Michael Koryta reviews Sean Chercover’s new thriller The Trinity Game
I'm always intrigued when a writer who has a good thing going suddenly jumps the rails into new territory. I appreciate the courage, or lunacy (or combination thereof), that it takes to make that leap. Sean Chercover had a hell of a good thing going with his series of Ray Dudgeon PI novels including Big City, Bad Blood and Trigger City, but he decided to wander out on the creative ledge. Boy, am I glad he did.
The Trinity Game is the first in a trilogy about an investigator tasked with verifying miracles for the Vatican... Read the rest of this review at www.kindlepost.com.
Daniel Byrne, an investigator for the Vatican’s Office of the Devil’s Advocate, has examined more than
700 claims of miracles but has never found one that checks out. Then, when he’s instructed to investigate a
televangelist who is making accurate predictions about future events, Daniel is faced with the seemingly
unavoidable truth that the man is not a faker. Chercover makes Daniel’s journey from skepticism to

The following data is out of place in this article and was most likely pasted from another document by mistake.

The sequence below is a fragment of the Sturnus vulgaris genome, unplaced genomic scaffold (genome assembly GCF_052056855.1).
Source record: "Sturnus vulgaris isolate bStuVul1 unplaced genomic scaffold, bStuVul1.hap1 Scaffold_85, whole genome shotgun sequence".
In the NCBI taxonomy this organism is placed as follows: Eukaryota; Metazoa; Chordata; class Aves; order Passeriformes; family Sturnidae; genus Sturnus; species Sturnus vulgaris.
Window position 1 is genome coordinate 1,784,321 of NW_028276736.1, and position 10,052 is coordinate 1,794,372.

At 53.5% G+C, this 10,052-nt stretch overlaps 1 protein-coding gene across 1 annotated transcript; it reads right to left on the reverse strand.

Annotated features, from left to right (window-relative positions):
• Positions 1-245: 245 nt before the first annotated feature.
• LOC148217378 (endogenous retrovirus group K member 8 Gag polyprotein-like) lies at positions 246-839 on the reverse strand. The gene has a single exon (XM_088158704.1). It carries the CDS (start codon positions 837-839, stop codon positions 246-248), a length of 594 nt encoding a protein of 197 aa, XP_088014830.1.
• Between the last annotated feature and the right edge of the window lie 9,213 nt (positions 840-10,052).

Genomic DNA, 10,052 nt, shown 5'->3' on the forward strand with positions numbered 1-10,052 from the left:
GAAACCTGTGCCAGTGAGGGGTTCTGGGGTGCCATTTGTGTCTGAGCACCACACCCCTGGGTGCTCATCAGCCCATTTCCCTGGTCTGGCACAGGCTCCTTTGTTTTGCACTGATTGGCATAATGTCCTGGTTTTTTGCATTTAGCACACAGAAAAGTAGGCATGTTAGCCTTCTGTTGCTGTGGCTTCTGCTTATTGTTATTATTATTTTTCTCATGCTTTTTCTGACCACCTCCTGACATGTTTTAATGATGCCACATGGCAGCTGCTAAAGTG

acceptance powerful and moving, especially since the evangelist, Tim Trinity, is Daniel’s estranged uncle,
and Daniel is very familiar with his conman past. Trinity, a long-time fraud frightened by his new and
unwelcome gift, is a particularly striking character. There are villains in the story—a Las Vegas bookie
who is taking a beating thanks to Trinity’s dead-on predictions of the results of sporting events and a nasty
priest, a member of a shadowy organization with a serious stake in the outcome of Daniel’s
investigation—but this is no ordinary thriller. Chercover challenges his readers to get their heads around
some big ideas, and the novel should appeal to readers looking for action with some metaphysical meat on